October 18, 2021
The Tipping Point

The struggle for the liberation of Palestine has reached a tipping point. A debate is underway In the public square on whether it is accurate to speak of Zionism as settler colonialism. In the U.S. House of Representatives, the words “apartheid” and “State of Israel” were spoken in the same breath in a debate on military funding for Israel.

A parallel tipping point has been reached in the church struggle over Israel and Palestine. Protestant denominations in the U.S. have embraced the call of Palestinian civil society for Boycott, Divestment and Sanctions. Churches at denominational levels in Norway, South Africa and the United States have renounced Zionism, declaring, in the words of the 2020 “Cry for Hope” of Global Kairos for Justice that “support for the oppression of the Palestinian people, whether passive or active, through silence, word or deed, is a sin, incompatible with the Christian faith and a grave misuse of the Bible.”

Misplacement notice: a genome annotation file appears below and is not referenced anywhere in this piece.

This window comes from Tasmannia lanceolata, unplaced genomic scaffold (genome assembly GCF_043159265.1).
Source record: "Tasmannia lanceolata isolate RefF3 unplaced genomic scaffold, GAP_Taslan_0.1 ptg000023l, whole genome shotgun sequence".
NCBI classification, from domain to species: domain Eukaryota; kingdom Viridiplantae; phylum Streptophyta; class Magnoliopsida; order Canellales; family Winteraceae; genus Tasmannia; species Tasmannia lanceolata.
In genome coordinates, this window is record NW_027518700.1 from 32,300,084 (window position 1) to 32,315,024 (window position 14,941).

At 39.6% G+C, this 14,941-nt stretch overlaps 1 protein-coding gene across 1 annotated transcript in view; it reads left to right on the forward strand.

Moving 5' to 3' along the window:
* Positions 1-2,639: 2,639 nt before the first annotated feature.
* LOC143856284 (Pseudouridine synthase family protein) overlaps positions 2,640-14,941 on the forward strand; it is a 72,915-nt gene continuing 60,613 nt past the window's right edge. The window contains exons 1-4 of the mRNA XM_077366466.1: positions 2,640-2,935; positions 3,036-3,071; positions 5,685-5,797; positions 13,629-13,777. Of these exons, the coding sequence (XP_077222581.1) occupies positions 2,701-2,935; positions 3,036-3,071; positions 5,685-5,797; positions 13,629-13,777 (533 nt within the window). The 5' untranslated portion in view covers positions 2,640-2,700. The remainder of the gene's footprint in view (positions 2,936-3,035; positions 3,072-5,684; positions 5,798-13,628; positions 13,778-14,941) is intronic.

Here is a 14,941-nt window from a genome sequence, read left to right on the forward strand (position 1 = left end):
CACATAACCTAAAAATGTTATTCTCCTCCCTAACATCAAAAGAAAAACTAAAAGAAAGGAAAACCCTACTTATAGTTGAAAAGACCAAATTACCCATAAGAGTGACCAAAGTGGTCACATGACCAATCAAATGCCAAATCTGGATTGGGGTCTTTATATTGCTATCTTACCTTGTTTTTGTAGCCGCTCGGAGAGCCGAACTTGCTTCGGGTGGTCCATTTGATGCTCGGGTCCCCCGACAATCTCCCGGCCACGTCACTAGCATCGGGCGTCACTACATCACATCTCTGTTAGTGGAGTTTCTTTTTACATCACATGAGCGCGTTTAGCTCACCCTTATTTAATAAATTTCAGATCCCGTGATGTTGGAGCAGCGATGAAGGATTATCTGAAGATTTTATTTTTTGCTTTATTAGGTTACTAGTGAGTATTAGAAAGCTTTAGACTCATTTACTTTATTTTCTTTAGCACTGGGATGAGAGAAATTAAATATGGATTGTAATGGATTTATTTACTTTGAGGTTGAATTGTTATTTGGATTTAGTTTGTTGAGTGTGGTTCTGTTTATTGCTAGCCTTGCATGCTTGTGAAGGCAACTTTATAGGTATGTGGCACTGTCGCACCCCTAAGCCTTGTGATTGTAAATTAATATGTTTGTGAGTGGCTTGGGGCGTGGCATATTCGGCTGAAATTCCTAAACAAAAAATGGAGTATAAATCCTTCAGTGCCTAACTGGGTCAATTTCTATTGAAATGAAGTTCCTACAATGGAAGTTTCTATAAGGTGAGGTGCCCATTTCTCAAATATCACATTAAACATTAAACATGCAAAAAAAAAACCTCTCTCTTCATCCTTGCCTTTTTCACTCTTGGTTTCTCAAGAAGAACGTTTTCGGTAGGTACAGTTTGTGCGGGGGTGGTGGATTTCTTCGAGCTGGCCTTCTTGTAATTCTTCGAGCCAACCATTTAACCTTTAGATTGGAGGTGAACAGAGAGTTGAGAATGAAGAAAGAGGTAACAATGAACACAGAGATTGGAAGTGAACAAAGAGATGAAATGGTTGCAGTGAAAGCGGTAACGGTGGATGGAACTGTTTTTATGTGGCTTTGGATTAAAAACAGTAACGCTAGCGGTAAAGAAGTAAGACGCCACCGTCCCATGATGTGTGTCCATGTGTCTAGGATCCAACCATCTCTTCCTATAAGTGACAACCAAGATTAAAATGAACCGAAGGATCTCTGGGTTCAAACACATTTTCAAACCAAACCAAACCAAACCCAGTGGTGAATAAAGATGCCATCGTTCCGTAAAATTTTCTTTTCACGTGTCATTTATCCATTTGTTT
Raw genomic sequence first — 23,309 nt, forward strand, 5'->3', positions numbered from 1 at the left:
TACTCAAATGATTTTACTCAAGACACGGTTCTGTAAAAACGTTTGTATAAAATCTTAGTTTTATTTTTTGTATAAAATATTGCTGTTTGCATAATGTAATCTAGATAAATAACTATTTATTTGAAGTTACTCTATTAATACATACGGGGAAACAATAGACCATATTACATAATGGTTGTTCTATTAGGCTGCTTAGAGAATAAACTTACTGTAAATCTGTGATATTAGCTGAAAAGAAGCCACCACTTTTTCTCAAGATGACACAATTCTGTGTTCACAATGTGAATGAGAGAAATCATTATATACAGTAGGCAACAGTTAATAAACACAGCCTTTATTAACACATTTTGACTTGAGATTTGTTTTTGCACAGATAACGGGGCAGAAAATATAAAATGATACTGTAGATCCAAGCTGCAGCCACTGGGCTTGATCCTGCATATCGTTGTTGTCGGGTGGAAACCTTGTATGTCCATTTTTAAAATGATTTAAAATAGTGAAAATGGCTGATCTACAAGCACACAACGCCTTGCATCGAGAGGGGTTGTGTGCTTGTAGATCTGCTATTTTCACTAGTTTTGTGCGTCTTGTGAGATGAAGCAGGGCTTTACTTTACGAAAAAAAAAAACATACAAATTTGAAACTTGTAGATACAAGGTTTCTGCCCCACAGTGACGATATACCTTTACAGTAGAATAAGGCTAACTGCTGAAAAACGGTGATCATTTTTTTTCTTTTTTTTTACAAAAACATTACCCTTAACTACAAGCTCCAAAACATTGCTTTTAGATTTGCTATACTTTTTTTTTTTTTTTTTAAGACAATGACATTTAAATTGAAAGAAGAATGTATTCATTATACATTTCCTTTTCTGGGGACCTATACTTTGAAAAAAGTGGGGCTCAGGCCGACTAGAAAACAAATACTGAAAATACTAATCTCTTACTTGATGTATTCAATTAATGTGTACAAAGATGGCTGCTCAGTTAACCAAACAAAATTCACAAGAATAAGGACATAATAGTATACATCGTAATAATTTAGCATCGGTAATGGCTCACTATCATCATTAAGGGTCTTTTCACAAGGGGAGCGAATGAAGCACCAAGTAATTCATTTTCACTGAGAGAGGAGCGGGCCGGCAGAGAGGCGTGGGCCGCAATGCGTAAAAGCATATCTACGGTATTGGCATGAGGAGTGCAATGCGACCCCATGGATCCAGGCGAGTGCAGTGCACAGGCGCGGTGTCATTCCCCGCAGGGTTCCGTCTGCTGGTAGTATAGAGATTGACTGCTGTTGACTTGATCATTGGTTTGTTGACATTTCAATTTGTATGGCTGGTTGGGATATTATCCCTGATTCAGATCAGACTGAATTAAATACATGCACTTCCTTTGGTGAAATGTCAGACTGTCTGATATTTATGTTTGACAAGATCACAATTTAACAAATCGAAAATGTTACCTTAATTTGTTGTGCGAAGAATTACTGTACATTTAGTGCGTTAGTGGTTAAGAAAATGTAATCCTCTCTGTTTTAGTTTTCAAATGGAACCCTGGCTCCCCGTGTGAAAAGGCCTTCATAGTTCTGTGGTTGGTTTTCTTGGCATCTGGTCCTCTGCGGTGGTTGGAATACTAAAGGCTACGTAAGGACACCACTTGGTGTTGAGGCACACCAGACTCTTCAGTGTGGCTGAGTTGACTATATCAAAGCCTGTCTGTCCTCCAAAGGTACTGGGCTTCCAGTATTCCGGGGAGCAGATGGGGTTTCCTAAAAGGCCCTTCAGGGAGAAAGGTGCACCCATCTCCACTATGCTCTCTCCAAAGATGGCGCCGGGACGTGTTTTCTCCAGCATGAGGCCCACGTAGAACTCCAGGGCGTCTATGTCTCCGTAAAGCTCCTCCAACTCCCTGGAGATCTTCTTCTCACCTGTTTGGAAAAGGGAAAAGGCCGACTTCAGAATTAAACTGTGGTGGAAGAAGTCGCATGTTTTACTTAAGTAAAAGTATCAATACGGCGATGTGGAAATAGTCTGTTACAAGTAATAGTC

The grassroots of the churches in the U.S., the United Kingdom, Sweden, Germany and South Africa are confronting their church leadership over direct and implicit support of Israel and demanding action at the economic and policy levels. Church leaders in India are making common cause with advocates for Muslim and Dalit minorities to stand against Israel’s discrimination against the Palestinians. Once again, the church has been summoned to its mission -- to act in human affairs, providing the moral clarity to bend the arc of history toward justice.